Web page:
To be fair, he said that in the context of arguing for the importance of coaching rather than “high performance management” programs, so his main point was not just to call out US middle distance running (full article at http://www.nzherald.co.nz/sport/news/article.cfm?c_id=4&objectid=10698622).
And certainly Snell’s opinion has to be taken seriously, given his accomplishments on and off the track.
But having said all that ... I think he’s selling US middle distance running a little short, at least based on recent results.
In 2010, the US has two guys ranked in TFN’s world top 10 in the 800m (Symmonds and Wheating), more than any other country except Kenya, and same for the 1500m (Manzano and Wheating). The US women had an even stronger year, with three in TFN’s top ten for the 800m (Johnson 3rd, Pierce 8th, Uceny 9th), more than any other country, and two in the 1500m (Rowbury and Wurth-Thomas), as many as any other country.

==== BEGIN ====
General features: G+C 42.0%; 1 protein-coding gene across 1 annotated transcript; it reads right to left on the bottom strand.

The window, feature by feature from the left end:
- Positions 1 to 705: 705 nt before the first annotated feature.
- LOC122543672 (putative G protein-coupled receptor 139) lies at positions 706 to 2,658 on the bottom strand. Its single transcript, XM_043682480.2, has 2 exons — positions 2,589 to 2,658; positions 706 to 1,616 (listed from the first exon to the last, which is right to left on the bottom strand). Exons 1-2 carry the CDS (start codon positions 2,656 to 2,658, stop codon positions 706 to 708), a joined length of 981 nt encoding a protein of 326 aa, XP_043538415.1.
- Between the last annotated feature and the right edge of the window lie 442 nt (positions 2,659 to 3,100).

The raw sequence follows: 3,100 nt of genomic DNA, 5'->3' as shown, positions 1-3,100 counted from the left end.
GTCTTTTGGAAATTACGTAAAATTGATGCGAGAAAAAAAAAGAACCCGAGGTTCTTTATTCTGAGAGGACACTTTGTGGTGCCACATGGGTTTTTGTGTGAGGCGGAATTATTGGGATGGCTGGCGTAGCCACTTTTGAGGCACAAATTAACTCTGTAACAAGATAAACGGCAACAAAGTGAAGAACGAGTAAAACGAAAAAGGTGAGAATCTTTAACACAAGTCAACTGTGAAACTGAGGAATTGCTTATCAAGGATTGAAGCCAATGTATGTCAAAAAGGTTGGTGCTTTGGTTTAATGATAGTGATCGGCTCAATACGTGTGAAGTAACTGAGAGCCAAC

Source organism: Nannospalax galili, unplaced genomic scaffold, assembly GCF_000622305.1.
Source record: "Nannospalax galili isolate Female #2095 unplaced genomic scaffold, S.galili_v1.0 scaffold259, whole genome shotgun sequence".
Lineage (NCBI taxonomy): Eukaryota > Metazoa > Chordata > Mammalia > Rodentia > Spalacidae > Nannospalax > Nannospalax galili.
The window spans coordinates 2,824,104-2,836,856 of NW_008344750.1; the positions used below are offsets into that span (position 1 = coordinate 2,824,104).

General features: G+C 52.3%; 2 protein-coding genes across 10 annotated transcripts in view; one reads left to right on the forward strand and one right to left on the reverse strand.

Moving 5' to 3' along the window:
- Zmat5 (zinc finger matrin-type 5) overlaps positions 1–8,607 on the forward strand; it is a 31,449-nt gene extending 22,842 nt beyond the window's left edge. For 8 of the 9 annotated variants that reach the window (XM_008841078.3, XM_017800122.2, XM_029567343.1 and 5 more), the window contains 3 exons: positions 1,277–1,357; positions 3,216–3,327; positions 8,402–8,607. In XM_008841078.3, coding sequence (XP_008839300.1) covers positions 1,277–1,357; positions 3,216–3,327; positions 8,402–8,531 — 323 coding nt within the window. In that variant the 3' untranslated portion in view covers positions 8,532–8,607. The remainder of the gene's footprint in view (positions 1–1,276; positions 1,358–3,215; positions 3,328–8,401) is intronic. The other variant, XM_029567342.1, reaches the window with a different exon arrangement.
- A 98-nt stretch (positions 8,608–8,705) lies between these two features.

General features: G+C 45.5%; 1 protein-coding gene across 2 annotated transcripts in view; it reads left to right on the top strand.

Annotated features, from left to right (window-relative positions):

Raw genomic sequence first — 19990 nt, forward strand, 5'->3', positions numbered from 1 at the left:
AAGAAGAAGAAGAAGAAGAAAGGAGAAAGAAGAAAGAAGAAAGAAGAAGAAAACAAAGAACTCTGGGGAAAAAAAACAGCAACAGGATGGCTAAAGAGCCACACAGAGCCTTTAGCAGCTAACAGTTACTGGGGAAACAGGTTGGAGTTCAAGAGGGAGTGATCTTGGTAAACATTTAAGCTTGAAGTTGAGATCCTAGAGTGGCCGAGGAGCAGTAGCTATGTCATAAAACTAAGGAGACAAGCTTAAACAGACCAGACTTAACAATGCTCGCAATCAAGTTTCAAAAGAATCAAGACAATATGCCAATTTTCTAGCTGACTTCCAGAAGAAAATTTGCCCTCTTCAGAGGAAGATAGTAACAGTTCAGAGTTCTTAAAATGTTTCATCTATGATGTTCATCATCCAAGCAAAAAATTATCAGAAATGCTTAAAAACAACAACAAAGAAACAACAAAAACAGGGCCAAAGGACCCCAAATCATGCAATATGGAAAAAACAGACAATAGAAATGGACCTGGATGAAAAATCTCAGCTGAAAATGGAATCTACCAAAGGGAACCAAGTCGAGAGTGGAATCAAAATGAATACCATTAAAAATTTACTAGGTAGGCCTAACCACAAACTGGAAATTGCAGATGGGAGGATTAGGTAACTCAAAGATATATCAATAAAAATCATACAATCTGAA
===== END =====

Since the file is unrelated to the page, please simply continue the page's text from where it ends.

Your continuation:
Yes, yes, I know – TFN rankings don’t necessarily mean squat, and 2010 was an atypical (non-major-championship) year. So I’m not saying that US middle distance is awesome, just that it seems overly harsh to say it is “pathetic.”
Finally, in other comments, Snell mentions Nick Willis as an example of a New Zealand athlete who has succeeded. But isn’t Willis pretty much a product of the US system? The same system that Snell bashes?